“We’ve done a lot of things behind the scenes, being ready and keeping talking with how quickly we can turn things around,” Halstrom said. “I worked for a long time with Brian Elmore, the executive director of the Indiana HBPA, so these are easy conversations for us to have.”

Facing down the challenge of not just stepping into Schuster’s shoes, but also dealing with an unprecedented pandemic, has not lessened Halstrom’s excitement for 2020. He traveled back to his native Minnesota to be with family for the time being, but his mind has remained fully committed to his new home in Indiana.

“I’ve spent more time sitting here thinking than I normally would,” Halstrom admitted, laughing. “I’m just chomping at the bit to get back there. I fall way on the glass half full side of stuff!”

One of his ideas was to contact Ben Huffman, racing secretary at Churchill Downs, about the possibility of including the July 11 Indiana Derby ($500,000) as a points race for the re-scheduled Kentucky Derby. Huffman couldn’t commit to anything, Halstrom said, but the timing and the purse could prove to be perfect for the first Saturday in September.

Other ideas revolve around Indiana Grand’s new sportsbook, located inside the casino. By combining sports wagering with an OTB, Halstrom hopes the new Vegas-style attraction will help draw people to the races.

“The crazy part about it now, is that all these plans we were making in February and stuff, some of it just doesn’t apply,” he said. “There’s no MLB, no Master’s, I mean they’re all coming back, just like we are, but some of the given sports cycles are just changing.”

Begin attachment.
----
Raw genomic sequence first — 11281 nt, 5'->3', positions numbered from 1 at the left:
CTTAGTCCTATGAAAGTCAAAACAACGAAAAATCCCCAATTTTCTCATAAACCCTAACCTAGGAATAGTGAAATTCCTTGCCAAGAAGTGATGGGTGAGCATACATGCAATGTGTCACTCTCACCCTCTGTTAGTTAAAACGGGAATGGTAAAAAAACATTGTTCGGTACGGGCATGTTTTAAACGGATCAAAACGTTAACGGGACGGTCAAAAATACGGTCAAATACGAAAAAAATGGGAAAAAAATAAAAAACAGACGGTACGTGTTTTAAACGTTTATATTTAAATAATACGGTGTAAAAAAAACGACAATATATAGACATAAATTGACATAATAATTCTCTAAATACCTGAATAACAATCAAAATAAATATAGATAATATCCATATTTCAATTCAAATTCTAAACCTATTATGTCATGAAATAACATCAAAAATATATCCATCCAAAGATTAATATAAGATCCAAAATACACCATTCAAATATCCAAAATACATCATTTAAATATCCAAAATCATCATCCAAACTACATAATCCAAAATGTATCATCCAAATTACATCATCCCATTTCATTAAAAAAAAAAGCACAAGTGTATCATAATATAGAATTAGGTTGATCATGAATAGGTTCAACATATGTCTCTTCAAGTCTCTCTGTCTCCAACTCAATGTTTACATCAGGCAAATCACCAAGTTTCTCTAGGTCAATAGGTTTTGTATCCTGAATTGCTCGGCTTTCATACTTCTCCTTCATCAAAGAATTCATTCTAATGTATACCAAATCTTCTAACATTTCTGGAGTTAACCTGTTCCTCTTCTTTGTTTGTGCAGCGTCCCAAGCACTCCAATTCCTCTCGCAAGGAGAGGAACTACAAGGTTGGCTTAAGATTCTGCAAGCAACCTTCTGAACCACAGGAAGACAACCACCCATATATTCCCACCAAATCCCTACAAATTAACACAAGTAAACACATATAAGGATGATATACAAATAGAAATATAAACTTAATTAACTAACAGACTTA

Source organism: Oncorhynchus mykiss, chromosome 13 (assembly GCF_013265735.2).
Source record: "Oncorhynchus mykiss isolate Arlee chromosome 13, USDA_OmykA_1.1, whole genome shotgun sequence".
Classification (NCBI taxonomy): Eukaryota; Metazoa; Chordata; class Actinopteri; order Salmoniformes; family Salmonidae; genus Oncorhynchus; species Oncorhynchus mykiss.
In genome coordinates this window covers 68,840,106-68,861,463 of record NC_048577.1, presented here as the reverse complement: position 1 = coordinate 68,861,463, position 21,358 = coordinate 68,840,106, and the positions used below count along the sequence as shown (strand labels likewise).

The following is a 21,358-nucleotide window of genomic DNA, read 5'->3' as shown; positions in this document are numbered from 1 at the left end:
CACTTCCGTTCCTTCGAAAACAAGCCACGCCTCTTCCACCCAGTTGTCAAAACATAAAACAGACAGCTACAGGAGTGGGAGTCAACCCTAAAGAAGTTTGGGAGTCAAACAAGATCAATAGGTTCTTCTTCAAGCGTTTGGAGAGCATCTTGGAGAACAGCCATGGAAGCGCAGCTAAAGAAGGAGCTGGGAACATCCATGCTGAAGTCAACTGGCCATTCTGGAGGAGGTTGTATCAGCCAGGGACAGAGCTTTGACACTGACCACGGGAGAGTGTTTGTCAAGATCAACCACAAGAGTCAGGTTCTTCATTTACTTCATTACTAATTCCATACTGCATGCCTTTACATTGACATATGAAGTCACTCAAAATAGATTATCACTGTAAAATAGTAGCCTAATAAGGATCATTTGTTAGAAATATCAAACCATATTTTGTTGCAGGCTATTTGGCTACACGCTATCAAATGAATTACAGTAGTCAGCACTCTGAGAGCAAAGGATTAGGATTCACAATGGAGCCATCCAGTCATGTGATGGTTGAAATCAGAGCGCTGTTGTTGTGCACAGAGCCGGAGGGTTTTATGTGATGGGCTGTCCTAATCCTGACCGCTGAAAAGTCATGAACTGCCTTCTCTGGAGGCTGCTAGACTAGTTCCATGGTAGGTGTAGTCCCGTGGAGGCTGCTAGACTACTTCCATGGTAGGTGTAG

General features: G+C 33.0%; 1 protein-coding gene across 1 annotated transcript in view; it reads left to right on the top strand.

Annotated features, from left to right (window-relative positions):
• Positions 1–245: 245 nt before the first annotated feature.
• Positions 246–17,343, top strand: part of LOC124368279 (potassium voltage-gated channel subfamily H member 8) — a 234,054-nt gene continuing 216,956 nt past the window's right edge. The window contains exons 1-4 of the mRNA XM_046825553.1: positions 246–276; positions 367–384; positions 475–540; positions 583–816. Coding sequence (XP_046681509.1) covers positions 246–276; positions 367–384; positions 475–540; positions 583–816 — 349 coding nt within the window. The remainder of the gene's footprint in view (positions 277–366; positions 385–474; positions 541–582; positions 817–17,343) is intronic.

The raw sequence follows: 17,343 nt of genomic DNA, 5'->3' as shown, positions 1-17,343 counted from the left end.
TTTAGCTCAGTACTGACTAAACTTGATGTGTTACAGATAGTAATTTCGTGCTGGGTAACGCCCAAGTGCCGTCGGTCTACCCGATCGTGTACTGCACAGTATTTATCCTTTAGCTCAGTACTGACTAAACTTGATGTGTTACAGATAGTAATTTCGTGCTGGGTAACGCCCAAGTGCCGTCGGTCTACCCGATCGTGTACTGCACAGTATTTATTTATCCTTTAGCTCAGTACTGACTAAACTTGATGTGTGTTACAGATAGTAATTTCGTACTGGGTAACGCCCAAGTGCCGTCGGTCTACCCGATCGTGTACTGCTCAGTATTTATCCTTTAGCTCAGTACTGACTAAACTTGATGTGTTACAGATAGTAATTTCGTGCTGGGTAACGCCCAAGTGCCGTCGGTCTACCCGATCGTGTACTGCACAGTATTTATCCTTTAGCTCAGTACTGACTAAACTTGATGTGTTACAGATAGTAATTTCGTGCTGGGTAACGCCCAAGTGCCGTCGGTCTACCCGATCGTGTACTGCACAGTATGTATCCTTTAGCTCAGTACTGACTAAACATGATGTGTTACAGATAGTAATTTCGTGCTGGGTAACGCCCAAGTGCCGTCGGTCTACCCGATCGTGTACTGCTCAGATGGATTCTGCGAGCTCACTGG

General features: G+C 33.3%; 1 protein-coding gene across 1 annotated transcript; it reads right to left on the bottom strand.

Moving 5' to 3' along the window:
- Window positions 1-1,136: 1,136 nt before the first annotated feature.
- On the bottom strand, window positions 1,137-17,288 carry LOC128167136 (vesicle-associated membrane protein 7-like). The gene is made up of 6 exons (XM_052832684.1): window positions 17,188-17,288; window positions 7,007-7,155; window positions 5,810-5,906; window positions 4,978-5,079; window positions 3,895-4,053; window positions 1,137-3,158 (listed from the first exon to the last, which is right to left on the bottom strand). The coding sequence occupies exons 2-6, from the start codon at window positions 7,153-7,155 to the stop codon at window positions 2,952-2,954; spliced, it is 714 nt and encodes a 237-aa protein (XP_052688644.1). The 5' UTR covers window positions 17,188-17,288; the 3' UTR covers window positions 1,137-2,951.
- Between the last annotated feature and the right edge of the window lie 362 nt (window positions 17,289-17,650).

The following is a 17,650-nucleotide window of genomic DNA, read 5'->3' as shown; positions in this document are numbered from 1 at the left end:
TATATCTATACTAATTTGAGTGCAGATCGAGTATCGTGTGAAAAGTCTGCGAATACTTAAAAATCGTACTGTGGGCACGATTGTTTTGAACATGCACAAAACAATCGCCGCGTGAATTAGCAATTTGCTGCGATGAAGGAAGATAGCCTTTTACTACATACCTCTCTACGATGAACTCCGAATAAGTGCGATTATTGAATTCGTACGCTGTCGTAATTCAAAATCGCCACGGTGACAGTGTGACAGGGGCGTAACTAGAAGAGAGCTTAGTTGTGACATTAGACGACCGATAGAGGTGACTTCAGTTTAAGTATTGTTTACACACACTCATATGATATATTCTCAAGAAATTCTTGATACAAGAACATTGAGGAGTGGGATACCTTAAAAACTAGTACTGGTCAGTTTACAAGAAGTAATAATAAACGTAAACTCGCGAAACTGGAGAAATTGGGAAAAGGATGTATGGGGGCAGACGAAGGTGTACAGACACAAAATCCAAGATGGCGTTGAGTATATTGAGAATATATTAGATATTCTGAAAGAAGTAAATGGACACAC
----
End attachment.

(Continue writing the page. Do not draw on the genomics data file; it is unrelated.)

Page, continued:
The when may no longer be concrete, but Halstrom firmly believes Indiana will have a strong 2020 meet as soon as the track is able to re-open.

“Our purses are good, and extremely stable,” he explained. “I think in an environment in the Midwest, I understand some of the instability of different things, and we’re as solid as you can get. The quality just keeps going up, the proximity to Kentucky is great. We’re never going to be Churchill, but there’s a niche for what we’ve got and some really good racing. Not running head to head with them is exactly the right thing to do, and we’re attracting some of the best horsemen in the country because we’re an hour and a half away.

“I have fun trying to bring people to the racetrack, and we’re going to try to make Saturday evening racing a family-type event. In the end, the overall racing quality is going to go up.”

It’s important to Halstrom that Indiana Grand continues to improve and grow the racing program not just because that’s his job. It feels like Schuster left him the torch, so to speak, and Halstrom doesn’t want to let him down.

The best way to carry on that legacy is to commit to carrying on one of Schuster’s highest-held principles, Halstrom explained. Schuster was the irrepressible link between the horsemen and the racetrack, and he prized listening openly above all.

“The easiest way to describe Jon is he was just very easy to be around,” said Halstrom. “I’ve talked to a couple horsemen walking around the barns and stuff, and one of the first things they said is that they didn’t always agree, so that tells you that Jon didn’t just roll over, that wasn’t the way. But he would ask about your family and stuff, and he remembered everyone; he really cared.”

The post Breeders’ Cup Presents Connections: Halstrom Picking Up The Torch At Indiana Grand appeared first on Horse Racing News | Paulick Report.